Don't call me junior

2008

When I hear of age discrimination, I tend to think of people being passed over for jobs or promotions due to wage demands or physical limitations. But one particular case in Canada threw me for a loop.

I had quite a laugh when I learned that a Canadian MP called a considerably younger colleague "junior", but I didn't expect it to launch a debate. I was rather hoping that he would have retorted by calling the elder MP an "old fart".

However, this does bring up a new debate on ageism and to what extent its presence may be felt at the office. Although comedic in its tenor, the "junior" comment remains a pejorative comment that was probably less than appropriate for the workplace.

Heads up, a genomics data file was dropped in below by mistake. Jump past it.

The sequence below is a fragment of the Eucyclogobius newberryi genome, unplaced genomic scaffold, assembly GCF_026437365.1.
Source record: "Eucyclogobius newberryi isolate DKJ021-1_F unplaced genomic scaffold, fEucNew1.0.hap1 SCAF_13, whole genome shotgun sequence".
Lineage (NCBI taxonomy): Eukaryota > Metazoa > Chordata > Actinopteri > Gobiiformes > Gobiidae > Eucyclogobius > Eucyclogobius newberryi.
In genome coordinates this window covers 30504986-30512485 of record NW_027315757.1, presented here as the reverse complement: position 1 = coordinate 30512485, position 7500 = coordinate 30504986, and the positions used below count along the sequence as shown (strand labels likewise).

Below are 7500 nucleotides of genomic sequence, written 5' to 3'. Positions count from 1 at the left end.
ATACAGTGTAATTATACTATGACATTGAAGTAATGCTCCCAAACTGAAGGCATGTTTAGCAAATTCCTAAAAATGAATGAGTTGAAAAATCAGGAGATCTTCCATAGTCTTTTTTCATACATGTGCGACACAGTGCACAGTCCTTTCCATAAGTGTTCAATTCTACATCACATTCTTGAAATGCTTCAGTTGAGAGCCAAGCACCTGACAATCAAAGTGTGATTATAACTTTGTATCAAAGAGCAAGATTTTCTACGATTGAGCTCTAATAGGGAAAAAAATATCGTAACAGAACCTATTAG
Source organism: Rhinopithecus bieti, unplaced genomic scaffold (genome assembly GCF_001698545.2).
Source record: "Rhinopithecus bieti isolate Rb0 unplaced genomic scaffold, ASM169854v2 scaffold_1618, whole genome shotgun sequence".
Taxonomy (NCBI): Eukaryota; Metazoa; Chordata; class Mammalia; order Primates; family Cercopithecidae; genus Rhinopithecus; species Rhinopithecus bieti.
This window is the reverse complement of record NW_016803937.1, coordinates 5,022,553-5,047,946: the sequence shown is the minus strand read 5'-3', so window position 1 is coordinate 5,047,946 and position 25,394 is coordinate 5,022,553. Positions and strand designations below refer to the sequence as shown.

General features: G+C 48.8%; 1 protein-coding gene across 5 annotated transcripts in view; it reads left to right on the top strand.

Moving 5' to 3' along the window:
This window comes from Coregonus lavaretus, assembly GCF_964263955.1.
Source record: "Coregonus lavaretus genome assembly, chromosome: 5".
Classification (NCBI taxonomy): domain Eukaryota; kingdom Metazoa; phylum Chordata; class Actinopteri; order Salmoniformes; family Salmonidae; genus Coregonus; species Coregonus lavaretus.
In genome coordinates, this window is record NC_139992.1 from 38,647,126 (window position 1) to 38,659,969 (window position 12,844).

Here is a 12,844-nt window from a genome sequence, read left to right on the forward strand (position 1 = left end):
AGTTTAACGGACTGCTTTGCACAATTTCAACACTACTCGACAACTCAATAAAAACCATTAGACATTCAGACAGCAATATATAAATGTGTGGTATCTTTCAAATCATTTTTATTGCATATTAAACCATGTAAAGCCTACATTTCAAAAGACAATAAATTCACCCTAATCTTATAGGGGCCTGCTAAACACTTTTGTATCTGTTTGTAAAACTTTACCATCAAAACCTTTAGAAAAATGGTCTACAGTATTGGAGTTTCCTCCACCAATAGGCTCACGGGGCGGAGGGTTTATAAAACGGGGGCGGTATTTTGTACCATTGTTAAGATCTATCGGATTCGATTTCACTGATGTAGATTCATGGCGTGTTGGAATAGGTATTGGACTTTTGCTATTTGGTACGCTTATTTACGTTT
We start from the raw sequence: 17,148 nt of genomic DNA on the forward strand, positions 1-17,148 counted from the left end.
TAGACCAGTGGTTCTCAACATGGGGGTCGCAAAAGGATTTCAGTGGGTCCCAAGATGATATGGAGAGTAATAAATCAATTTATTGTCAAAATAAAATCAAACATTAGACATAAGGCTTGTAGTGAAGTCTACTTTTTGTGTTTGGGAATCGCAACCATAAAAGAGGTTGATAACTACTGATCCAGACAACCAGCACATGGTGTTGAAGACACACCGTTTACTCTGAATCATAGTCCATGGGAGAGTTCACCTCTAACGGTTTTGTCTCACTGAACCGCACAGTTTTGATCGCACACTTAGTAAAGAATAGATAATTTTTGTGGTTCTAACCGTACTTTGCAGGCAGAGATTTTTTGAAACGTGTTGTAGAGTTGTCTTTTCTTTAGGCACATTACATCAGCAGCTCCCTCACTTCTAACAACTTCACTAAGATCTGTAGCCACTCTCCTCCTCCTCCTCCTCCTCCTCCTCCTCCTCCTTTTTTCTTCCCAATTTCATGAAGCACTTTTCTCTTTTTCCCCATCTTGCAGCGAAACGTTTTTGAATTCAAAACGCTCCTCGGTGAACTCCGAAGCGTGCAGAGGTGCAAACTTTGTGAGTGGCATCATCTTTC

Before it seems like a mountain out of a molehill, there's the reverse: how bad would it have been had the younger called the senior MP a "dopey old man" or "pensioner"?

The truth is that age can cause some problems at the office, as the aforementioned article points out. Different generations might different ways of working or work ethic, differences in how they view breaks or things like listening to music at work, etc.

While I've never seen such issues turn into serious problems, they can create some tension within the workplace.

At the end of the day, however, you should be part of a team with your colleagues – young and old – and we should work to avoid stereotypes or other harmful commentary that distracts us from getting things done.

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